Edited by Lyn Haill
Oberon Books £12 99
Dateline: 2nd December, 2007
Actors Speaking harks back to two eras and allows readers to
wallow in double nostalgia as famous names are used as exemplars, again
and again. The book, which has been jointly published by Oberon Books
and the National Theatre, resulted from a project set up by playwright/director
Peter Gill when he headed the National Theatre Studio in the mid-1980s.
He had a pet theory that actors twenty years ago did not speak as well
as those of yesteryear and sent his students off to prove it by talking
to their elders. The interviewers are not individually identified but
include actors who are still working today such as John Burgess and
Their subjects could easily form a British acting Hall of Fame from
the last century, many being venerable by this stage, including a couple
of actresses, Athene Seyler and Gwen Ffrangcon-Davies, who were soon
to celebrate their centenaries when grilled in 1986, plus a couple of
others who managed near-misses.
The collective experience of these twelve actors is second to none,
with a great deal of variety to ensure that the maximum amount of wisdom
has been passed on. In addition, each is portrayed in characteristic
photographs of them in action.
All of this follows a strident introduction from Peter Gill, who explains
the purpose and operation of the National Theatre Studio before launching
into the politics of art financing with little respect for those involved
today on either side of the political divide.
What started as a mutual masterclass in the art of speaking on stage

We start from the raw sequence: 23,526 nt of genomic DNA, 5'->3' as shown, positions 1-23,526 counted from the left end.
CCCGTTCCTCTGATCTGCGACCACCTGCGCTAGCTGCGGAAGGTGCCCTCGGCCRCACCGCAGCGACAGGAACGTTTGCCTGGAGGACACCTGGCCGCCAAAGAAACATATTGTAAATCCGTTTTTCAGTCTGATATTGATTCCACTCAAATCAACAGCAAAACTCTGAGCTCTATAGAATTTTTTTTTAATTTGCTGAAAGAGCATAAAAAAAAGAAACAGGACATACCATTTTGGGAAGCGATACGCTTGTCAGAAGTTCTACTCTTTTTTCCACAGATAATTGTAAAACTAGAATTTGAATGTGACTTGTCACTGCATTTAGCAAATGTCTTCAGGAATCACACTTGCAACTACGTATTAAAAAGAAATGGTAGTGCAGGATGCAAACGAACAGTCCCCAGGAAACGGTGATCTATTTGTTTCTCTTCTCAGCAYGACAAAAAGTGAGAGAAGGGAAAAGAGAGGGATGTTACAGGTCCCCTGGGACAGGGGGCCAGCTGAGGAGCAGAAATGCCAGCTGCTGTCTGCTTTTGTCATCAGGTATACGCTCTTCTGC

became far more. While each of the individuals had unanimously strong
views on why today's (in 1986 and 1988) actors were often inaudible
and unintelligible, they did not stop at that point. Having offered
advice that will be of benefit to anyone wishing to act today with regard
to the basic skills that enable an actor to throw his or her voice to
the back of a massive auditorium and enunciate clearly in order to ensure
that plays have for meaning, they then move on.
Much of the pleasure of this book comes from the mini-biographies that
surround the lessons. Thus, we learn about the lives both on and off
stage of such greats as Alec Guinness, Rex Harrison and Michael Hordern
amongst the men and Fabia Drake, Margaret Tyzack and Patricia Hayes
(the archetypal stage maid but brought up to speak perfectly) from the
The format is relatively similar but never becomes boring, as the variety
of answers is so great. The interviewers try to discover who has influenced
the careers of their subjects; the extent to which they were taught
about speaking and general stage performance; how they compare current
speaking standards with those in their heyday and youth; and who they
thought were the best of younger actors at the time of their interview.
There is also concentration on the difference between speaking prose
and verse and in Shakespearean and contemporary plays.
Within this structure, many more personal questions are asked to tease
out brief biographies that are almost uniformly fascinating. In particular,
this book is of interest because the lives of many of the subjects were
so long that they are able to recall experiences from the very earliest
days of the 20th century right through to those of Margaret Thatcher.
This book can be strongly commended to anybody who wants to learn more
about how to act and in particular speak but also those who have an
interest in stage history and the lives of the stars.
Articles from 2007
Articles from 2006
Articles from 2005
Articles from 2004
Articles from 2003
Articles from 2002
Articles from 2001
Articles from 2000
Articles from 1999
Articles from 1998
Articles from 1997